GÉ KORSTEN, tenor, born 6 December 1927 (Holland), died 29 September 1999 (South Africa)
For the best part of three decades, no male opera singer in South Africa could hold a candle to Gé Korsten. It was more than the undoubted quality of his voice, however, that made him a household name for South Africans - he also had shockingly good looks and buckets of charisma. He was also prepared to do what few, if any, serious opera singers dared do in those days of artistic elitism - mix weighty, traditional opera with light, popular folk music. He became the ultimate heart-throb for hundreds of thousands of mainly Afrikaans women, who travelled vast distances to hear and, more importantly, look at him. To others, though, there was something vaguely ridiculous about the way he brought his considerable operatic skills to bear on the mawkish lyrics his fans lapped up. But, being the consummate professional that he was, there were never any half measures. No one performance was any less important to him than another. As much as he sang light music because he genuinely enjoyed it, Korsten clearly made a lot of money out of it. For all the disparaging remarks he endured, his willingness to descend to the level of the masses did more for the cause of opera in South Africa than anything else. People who would normally have run a mile at the mere mention of the word began flocking to opera houses to hear their idol. They liked what they heard, and returned to hear more. In the 1970s, performances would draw full houses, and for a chance to hear the likes of Korsten and Mimi Coertse, people would queue all night outside the State Theatre in Pretoria. Why he did not work overseas - as, for instance, Coertse did in the 1960s and early 1970s and Deon van der Walt and Johan Botha do today - is a question often asked about Korsten. What few know is that Korsten, who arrived in South Africa from Holland at the age of seven, began his working life as an electrical artisan. He began to develop his singing talent (initially as a baritone before becoming a tenor) relatively late in life, receiving no formal voice training until he was well into his 20s. The chance to work overseas presented itself in 1962, when he was awarded a bursary to study in Vienna for a year - but by this time he was already 35 and had a business to run and a family to support. There is little doubt that he could have built a career for himself in opera overseas if he had wanted to. After an audition at the State Theatre in Vienna while studying there, he was asked to take the place of a late withdrawal in Madama Butterfly. Instead, he returned to South Africa and spent another 10 years singing and running his business, which he sold in 1970 to devote himself to singing professionally. He appeared on stage more than 3,000 times, taking 23 roles in most of the major operas, but his finest hour was probably his performance in Jenufa, the 20th-century opera by the Czech composer Janácek. For once he did not take the part of the glamorous hero. His character was decidedly unromantic and nasty, and for this alone his decision to take the role was courageous.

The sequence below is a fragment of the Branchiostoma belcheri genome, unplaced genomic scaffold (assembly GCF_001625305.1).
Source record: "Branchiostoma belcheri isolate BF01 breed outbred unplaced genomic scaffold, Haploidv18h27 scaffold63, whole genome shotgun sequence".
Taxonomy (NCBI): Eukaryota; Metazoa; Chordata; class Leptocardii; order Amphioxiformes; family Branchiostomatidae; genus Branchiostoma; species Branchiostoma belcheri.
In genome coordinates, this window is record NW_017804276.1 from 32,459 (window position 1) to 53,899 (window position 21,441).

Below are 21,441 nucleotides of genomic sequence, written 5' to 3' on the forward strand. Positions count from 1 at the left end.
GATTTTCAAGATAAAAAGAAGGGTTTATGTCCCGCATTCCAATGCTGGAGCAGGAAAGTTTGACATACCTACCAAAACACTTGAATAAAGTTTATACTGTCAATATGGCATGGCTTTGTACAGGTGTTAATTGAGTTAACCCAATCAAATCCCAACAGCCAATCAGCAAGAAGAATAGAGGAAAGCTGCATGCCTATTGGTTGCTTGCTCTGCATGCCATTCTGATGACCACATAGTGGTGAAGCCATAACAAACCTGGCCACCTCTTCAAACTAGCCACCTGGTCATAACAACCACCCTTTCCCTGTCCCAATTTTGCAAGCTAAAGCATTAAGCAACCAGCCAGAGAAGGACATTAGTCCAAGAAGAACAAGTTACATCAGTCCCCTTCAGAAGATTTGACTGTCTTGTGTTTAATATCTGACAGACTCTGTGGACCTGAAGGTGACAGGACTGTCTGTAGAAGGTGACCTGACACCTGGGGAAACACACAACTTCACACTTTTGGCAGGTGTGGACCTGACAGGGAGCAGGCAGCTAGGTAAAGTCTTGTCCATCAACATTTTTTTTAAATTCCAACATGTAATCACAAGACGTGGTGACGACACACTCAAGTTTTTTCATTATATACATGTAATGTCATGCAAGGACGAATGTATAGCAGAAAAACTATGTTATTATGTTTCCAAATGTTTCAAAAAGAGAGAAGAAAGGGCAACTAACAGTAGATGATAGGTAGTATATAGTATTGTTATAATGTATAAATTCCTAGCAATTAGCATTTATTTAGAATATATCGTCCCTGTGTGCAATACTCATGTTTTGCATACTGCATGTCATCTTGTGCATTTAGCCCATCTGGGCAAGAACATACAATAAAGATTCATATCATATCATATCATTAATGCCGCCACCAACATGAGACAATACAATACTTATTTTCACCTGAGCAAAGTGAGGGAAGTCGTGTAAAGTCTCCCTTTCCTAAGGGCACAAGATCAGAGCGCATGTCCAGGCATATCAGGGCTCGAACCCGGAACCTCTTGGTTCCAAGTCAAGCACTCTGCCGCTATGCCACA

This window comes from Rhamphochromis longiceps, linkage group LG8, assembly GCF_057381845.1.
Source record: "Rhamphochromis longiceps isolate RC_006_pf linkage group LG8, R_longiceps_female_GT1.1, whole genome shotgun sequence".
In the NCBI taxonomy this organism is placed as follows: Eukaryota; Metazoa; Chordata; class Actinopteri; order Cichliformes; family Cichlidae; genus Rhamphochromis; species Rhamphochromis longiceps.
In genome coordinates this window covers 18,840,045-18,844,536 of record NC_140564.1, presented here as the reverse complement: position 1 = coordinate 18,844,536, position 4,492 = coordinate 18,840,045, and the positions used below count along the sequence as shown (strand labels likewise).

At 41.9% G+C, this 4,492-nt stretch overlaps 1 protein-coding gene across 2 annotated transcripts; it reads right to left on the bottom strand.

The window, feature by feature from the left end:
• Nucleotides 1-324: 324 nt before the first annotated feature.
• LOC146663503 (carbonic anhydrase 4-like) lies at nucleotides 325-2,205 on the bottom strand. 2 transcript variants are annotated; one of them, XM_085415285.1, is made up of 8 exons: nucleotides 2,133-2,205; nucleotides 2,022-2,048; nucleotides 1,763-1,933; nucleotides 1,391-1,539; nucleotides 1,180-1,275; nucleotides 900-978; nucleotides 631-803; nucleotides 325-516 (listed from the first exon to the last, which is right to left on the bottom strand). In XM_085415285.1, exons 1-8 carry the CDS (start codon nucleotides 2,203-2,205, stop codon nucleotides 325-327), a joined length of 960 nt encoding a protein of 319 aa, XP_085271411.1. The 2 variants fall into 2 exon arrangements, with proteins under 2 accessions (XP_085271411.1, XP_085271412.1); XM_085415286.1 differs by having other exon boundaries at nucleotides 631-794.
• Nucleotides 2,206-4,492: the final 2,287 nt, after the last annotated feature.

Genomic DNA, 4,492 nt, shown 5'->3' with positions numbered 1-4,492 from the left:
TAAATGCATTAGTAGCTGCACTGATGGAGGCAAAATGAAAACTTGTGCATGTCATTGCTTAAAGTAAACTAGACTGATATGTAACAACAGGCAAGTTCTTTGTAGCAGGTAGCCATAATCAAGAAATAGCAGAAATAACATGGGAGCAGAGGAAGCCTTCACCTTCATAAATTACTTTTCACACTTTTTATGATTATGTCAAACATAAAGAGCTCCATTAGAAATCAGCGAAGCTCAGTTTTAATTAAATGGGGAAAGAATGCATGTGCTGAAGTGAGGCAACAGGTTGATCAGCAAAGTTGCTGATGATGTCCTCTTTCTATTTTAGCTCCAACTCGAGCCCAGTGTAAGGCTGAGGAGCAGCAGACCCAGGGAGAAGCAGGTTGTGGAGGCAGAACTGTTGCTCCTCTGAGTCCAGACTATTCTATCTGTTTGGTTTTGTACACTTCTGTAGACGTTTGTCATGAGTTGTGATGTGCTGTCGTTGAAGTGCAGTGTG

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The following is an article written by Henning Viljoen, and taken from Scenaria magazine (April 1984)